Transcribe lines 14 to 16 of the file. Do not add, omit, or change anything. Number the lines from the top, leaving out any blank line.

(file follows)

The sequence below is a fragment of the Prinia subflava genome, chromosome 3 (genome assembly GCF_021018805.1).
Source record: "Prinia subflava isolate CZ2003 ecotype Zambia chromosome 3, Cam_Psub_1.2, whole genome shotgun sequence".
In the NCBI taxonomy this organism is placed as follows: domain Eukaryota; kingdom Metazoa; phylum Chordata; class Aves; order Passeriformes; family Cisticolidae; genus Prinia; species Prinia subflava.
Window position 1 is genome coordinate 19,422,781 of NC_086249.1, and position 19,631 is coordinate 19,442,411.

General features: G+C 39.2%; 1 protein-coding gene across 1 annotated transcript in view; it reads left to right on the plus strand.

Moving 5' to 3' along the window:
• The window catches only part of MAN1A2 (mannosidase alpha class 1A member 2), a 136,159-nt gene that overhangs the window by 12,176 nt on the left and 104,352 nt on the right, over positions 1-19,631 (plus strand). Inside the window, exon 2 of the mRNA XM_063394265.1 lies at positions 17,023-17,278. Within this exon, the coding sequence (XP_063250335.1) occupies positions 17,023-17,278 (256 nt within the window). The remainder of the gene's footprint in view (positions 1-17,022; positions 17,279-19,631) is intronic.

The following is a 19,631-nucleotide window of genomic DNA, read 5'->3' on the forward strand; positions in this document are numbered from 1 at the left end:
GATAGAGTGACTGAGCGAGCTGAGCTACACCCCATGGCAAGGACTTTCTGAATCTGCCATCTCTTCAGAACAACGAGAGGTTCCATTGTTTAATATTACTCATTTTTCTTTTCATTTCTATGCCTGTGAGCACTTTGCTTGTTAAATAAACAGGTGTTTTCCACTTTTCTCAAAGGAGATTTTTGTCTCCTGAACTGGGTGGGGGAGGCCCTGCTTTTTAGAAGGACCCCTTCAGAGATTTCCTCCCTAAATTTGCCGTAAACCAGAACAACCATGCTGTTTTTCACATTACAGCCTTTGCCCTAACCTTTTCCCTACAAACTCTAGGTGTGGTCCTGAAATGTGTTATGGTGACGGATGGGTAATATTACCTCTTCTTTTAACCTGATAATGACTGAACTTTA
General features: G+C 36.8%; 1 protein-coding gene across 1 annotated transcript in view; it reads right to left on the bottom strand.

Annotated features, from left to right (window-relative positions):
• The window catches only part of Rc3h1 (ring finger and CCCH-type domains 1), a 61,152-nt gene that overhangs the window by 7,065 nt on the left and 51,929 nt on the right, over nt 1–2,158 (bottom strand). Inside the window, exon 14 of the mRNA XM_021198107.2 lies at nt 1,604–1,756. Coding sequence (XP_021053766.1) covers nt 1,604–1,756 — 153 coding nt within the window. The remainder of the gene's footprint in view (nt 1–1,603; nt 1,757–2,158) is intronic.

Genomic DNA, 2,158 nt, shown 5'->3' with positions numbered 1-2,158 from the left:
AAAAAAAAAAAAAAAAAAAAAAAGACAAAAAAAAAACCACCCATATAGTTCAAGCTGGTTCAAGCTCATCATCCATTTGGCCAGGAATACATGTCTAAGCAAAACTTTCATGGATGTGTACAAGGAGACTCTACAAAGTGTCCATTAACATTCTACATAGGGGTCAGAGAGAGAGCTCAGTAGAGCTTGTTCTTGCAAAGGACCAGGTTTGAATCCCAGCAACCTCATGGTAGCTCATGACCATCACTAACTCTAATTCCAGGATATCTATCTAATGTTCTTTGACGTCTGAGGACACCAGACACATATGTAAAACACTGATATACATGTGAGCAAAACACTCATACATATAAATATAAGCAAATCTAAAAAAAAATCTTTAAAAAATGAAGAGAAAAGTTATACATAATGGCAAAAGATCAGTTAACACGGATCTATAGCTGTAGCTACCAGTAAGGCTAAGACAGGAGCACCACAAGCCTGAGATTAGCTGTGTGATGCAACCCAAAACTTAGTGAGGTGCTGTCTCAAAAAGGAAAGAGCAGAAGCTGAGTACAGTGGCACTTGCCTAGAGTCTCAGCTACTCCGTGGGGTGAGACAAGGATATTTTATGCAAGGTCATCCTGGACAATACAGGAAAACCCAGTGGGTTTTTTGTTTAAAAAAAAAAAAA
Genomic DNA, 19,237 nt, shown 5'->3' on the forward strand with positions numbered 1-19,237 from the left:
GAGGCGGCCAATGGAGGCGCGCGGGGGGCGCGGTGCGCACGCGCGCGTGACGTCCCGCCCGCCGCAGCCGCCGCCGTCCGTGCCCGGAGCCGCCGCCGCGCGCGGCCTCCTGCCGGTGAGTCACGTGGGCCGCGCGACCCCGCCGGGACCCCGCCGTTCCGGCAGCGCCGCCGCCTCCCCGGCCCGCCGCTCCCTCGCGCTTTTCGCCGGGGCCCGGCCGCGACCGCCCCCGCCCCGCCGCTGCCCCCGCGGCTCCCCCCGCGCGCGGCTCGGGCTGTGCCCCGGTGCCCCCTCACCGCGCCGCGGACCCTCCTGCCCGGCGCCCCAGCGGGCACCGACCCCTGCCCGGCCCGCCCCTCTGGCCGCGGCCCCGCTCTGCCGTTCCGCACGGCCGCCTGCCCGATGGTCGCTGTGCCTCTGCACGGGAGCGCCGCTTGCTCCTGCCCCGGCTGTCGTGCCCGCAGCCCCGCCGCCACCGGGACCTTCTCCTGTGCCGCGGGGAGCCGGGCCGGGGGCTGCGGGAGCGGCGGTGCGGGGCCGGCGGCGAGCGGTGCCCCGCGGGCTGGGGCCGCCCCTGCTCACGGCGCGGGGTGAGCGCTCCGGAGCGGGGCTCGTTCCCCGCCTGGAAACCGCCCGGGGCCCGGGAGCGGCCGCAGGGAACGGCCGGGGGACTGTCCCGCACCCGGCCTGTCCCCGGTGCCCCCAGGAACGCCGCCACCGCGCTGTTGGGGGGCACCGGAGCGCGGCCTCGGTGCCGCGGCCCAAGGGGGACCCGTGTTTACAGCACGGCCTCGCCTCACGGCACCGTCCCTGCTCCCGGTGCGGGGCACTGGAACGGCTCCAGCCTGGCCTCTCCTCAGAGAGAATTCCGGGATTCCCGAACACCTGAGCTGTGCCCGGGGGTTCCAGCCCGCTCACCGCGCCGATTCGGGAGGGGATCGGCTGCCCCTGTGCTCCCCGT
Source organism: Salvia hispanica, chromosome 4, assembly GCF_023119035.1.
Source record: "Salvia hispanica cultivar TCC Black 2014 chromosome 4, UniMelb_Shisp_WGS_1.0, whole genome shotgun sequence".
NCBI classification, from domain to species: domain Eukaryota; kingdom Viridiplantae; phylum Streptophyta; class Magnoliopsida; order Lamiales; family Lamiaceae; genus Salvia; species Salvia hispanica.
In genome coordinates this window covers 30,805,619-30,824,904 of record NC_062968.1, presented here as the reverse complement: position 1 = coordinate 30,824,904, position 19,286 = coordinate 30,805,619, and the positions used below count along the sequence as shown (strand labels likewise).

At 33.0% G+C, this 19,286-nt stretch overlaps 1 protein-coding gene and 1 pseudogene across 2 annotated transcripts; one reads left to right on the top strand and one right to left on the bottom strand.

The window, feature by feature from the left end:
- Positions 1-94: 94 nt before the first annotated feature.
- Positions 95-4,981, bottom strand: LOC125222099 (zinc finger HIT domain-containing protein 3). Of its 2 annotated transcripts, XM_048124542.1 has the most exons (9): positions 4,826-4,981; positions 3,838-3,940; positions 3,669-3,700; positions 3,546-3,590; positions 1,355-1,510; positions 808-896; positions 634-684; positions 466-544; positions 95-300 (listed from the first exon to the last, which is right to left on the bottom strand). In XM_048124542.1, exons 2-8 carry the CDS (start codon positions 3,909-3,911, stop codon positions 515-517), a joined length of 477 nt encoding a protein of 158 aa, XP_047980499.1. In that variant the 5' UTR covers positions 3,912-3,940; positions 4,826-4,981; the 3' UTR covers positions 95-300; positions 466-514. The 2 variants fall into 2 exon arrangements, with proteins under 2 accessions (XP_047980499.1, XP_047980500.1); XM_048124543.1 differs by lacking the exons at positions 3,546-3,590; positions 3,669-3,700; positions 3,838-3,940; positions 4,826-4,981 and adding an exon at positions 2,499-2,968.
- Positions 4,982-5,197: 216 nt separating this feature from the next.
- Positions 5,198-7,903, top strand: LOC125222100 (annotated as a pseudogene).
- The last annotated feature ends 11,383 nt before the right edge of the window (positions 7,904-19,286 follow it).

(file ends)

AAAAAAAAAAAAAAAAAAAAAAAGACAAAAAAAAAACCACCCATATAGTTCAAGCTGGTTCAAGCTCATCATCCATTTGGCCAGGAATACATGTCTAAGCAAAACTTTCATGGATGTGTACAAGGAGACTCTACAAAGTGTCCATTAACATTCTACATAGGGGTCAGAGAGAGAGCTCAGTAGAGCTTGTTCTTGCAAAGGACCAGGTTTGAATCCCAGCAACCTCATGGTAGCTCATGACCATCACTAACTCTAATTCCAGGATATCTATCTAATGTTCTTTGACGTCTGAGGACACCAGACACATATGTAAAACACTGATATACATGTGAGCAAAACACTCATACATATAAATATAAGCAAATCTAAAAAAAAATCTTTAAAAAATGAAGAGAAAAGTTATACATAATGGCAAAAGATCAGTTAACACGGATCTATAGCTGTAGCTACCAGTAAGGCTAAGACAGGAGCACCACAAGCCTGAGATTAGCTGTGTGATGCAACCCAAAACTTAGTGAGGTGCTGTCTCAAAAAGGAAAGAGCAGAAGCTGAGTACAGTGGCACTTGCCTAGAGTCTCAGCTACTCCGTGGGGTGAGACAAGGATATTTTATGCAAGGTCATCCTGGACAATACAGGAAAACCCAGTGGGTTTTTTGTTTAAAAAAAAAAAAA
Genomic DNA, 19,237 nt, shown 5'->3' on the forward strand with positions numbered 1-19,237 from the left:
GAGGCGGCCAATGGAGGCGCGCGGGGGGCGCGGTGCGCACGCGCGCGTGACGTCCCGCCCGCCGCAGCCGCCGCCGTCCGTGCCCGGAGCCGCCGCCGCGCGCGGCCTCCTGCCGGTGAGTCACGTGGGCCGCGCGACCCCGCCGGGACCCCGCCGTTCCGGCAGCGCCGCCGCCTCCCCGGCCCGCCGCTCCCTCGCGCTTTTCGCCGGGGCCCGGCCGCGACCGCCCCCGCCCCGCCGCTGCCCCCGCGGCTCCCCCCGCGCGCGGCTCGGGCTGTGCCCCGGTGCCCCCTCACCGCGCCGCGGACCCTCCTGCCCGGCGCCCCAGCGGGCACCGACCCCTGCCCGGCCCGCCCCTCTGGCCGCGGCCCCGCTCTGCCGTTCCGCACGGCCGCCTGCCCGATGGTCGCTGTGCCTCTGCACGGGAGCGCCGCTTGCTCCTGCCCCGGCTGTCGTGCCCGCAGCCCCGCCGCCACCGGGACCTTCTCCTGTGCCGCGGGGAGCCGGGCCGGGGGCTGCGGGAGCGGCGGTGCGGGGCCGGCGGCGAGCGGTGCCCCGCGGGCTGGGGCCGCCCCTGCTCACGGCGCGGGGTGAGCGCTCCGGAGCGGGGCTCGTTCCCCGCCTGGAAACCGCCCGGGGCCCGGGAGCGGCCGCAGGGAACGGCCGGGGGACTGTCCCGCACCCGGCCTGTCCCCGGTGCCCCCAGGAACGCCGCCACCGCGCTGTTGGGGGGCACCGGAGCGCGGCCTCGGTGCCGCGGCCCAAGGGGGACCCGTGTTTACAGCACGGCCTCGCCTCACGGCACCGTCCCTGCTCCCGGTGCGGGGCACTGGAACGGCTCCAGCCTGGCCTCTCCTCAGAGAGAATTCCGGGATTCCCGAACACCTGAGCTGTGCCCGGGGGTTCCAGCCCGCTCACCGCGCCGATTCGGGAGGGGATCGGCTGCCCCTGTGCTCCCCGT